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Safaga, Egypt



Our fifth port of call on the cruise is Safaga, Egypt. There is not much in the area. In fact the description in Wikipedia is very simple - "Port Safaga, also known as Safaga, is a town in Egypt, on the coast of the Red Sea, located 53 km (33 mi) south of Hurghada. This small port is also a tourist area that consists of several bungalows and rest houses."

Why stop here???? This is a "gateway" to Luxor and the Valley of the Kings!

We are booked for the tour !

Discover the ancient treasures of Egypt during this scenic and memorable, full-day excursion to Luxor.

Luxor Temple

Depart the pier for the approximate 3.5 to 4 hour drive to Luxor. Upon arrival, your first stop is at the spectacular Luxor Temple. The original temple complex was built during the New Kingdom on the site of an older sanctuary. Over the centuries, various rulers made additions that included statues, chapels, a colonnade and a sun court. Ramses II added a statue of himself and a pair of 82-foot (25-metre) obelisks; one of them was taken to Paris in 1835, and today stands in the Place de la Concorde.

Lunch and the Valley of the Kings

Next, re-board your coach and proceed for a buffet lunch at a 5-star deluxe Hotel. After lunch, drive across the Nile to the West Bank for a visit to the Valley of the Kings. During a period of 500 years from the 16th to 11th century B.C., tombs were constructed in this Theban Necropolis for the kings and powerful nobles of the New Kingdom.

The 'wadi' consists of two valleys, the East Valley, where the bulk of the royal tombs are situated, and the West Valley. To date, 63 tombs have been discovered, with chambers ranging in size from a simple pit to a complex tomb with over 120 chambers. Most of the tombs were cut into the limestone, and took six years to complete, depending upon their size. The most notable tomb discovered in the valley is that of King Tutankhamun, as it includes a display of the young king's mummified body. A visit to King Tutankhamun's tomb is not included but can be arranged in advance.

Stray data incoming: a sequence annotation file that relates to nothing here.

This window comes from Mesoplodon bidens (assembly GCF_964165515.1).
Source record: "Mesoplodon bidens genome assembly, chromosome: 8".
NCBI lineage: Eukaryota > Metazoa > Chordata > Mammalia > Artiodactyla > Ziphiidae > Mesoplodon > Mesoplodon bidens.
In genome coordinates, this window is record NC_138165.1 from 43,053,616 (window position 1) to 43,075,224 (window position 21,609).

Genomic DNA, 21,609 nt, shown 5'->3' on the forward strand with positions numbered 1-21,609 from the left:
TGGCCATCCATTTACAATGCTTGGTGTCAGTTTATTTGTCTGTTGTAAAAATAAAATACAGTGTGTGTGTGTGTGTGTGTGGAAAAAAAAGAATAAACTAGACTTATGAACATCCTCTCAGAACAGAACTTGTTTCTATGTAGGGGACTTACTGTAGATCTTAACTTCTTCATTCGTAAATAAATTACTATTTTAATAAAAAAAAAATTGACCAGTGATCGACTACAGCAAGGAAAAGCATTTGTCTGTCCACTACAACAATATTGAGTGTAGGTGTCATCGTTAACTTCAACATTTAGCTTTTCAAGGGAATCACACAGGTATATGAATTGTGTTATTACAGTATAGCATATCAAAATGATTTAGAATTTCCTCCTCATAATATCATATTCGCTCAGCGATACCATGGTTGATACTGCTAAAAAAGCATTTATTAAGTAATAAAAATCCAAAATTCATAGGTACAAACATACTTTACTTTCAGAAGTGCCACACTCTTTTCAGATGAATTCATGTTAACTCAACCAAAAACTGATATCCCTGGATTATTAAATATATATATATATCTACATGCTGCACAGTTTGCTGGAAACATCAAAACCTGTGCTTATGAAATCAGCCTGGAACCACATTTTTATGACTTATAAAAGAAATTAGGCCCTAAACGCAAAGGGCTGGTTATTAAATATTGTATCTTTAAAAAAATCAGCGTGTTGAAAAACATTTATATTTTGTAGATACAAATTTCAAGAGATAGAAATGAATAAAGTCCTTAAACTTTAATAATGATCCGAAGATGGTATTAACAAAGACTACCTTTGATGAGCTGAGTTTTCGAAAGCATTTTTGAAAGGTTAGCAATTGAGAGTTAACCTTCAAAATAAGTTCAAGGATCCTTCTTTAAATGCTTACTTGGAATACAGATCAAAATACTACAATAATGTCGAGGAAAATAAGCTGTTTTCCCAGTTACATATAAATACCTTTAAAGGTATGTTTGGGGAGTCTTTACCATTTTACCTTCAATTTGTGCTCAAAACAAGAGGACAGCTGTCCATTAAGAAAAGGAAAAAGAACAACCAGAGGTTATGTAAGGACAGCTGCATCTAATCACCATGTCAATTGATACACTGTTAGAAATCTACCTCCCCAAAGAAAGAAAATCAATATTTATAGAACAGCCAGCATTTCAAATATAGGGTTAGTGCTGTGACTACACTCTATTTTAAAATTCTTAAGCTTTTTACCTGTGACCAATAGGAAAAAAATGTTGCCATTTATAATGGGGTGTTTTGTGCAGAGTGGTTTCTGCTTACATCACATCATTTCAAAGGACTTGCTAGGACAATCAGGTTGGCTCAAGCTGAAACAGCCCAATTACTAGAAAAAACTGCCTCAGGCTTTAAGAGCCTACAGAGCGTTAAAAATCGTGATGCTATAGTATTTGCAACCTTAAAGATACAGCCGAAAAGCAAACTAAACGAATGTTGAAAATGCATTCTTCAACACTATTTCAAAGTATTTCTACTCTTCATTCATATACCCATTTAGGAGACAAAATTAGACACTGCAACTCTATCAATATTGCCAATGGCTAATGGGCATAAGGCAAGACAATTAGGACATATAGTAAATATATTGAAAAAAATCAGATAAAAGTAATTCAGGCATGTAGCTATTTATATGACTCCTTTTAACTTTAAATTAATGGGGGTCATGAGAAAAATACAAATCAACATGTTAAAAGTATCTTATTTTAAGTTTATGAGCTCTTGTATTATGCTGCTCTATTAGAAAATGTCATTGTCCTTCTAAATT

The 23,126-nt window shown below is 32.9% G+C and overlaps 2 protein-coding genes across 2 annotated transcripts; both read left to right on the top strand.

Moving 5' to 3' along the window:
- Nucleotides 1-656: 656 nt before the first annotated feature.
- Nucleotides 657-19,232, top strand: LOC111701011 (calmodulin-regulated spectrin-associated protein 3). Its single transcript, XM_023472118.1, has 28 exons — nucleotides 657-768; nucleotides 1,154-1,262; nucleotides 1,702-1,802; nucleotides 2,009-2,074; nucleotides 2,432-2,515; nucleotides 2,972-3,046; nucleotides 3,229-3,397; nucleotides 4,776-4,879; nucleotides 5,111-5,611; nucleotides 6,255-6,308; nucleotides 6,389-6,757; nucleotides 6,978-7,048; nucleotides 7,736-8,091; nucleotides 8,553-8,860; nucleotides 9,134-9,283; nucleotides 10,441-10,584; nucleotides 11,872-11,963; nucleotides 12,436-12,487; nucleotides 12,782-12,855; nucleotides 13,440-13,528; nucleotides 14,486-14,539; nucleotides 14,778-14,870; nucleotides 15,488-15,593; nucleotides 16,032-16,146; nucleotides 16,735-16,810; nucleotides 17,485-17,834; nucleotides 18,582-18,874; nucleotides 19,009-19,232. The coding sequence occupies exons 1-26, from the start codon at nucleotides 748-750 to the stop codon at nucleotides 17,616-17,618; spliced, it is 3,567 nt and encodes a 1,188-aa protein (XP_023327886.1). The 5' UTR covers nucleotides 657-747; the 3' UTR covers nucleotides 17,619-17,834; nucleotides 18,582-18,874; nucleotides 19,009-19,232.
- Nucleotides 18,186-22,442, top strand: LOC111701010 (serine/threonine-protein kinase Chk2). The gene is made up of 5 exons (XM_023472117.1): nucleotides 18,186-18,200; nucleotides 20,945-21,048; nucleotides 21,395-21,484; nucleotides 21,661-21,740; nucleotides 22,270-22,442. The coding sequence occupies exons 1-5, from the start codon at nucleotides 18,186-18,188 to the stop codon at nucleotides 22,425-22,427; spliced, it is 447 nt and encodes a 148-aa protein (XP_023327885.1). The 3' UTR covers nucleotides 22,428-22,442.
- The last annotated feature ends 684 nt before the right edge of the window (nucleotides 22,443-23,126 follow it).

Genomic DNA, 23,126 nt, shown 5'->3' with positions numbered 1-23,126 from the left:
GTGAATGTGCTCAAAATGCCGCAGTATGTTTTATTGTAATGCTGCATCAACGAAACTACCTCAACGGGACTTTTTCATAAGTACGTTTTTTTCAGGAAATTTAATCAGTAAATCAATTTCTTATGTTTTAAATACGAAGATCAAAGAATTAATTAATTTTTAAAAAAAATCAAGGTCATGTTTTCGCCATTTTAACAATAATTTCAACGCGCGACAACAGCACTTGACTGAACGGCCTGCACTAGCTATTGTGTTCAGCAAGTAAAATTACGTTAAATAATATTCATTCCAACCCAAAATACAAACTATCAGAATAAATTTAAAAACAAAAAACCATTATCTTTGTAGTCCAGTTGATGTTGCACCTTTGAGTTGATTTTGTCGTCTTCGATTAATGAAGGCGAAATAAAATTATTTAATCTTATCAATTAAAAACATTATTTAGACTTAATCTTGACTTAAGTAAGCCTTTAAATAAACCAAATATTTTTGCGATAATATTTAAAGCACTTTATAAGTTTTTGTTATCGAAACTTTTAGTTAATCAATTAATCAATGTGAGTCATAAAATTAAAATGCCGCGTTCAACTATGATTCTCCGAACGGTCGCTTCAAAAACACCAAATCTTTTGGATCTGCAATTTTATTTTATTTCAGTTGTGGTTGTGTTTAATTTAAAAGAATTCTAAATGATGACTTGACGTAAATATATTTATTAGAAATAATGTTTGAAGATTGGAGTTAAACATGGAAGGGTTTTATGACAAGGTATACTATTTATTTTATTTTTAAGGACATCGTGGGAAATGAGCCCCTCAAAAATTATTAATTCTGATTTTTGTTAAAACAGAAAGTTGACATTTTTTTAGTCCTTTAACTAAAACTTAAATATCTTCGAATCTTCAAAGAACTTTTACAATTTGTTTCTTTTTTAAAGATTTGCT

Queen Hatshepsut Temple

Following your visit, a photo stop is made at the mortuary temple of Queen Hatshepsut, which is dramatically perched at the head of a valley overshadowed by the peak of the Thebes. Queen Hatshepsut was the fifth pharaoh of the 18th dynasty of Ancient Egypt. Egyptologists generally regard her as one of the most successful pharaohs, reigning longer than any other woman of an indigenous Egyptian dynasty.

Colossi of Memnon

A final photo stop is made at the Colossi of Memnon, a pair of colossal statues standing alone in a farmer's field.  The statues are all that remains of the Temple of Amenhotep III.  From here, drive back across the Nile to the East Bank and enjoy an afternoon tea at a 5 stars deluxe restaurant, then commence the approximately 3.5 to 4 hour drive back to the pier.

For guests wishing to visit King Tutankhamun's tomb, there is an additional cost of USD $15.00 cash and can be arranged with your guide, however must be arranged en route to the Valley of the Kings. Photography inside the Valley of the Kings is prohibited.



Luxor - Photo by Hajor on Wikipedia
Valley of the Kings

Sketch Map of East Valley of the Kings. Original version taken from Egyptian Antiquities in The Nile Valley, published in 1932, by James Baikie (1866-1931). Taken from the english Wikipedia  Modified to show location of KV63. Topographgic lines added For the correct locations of all graves on the map please see de:Template:Tal der Könige (Ost) - from Wikipedia




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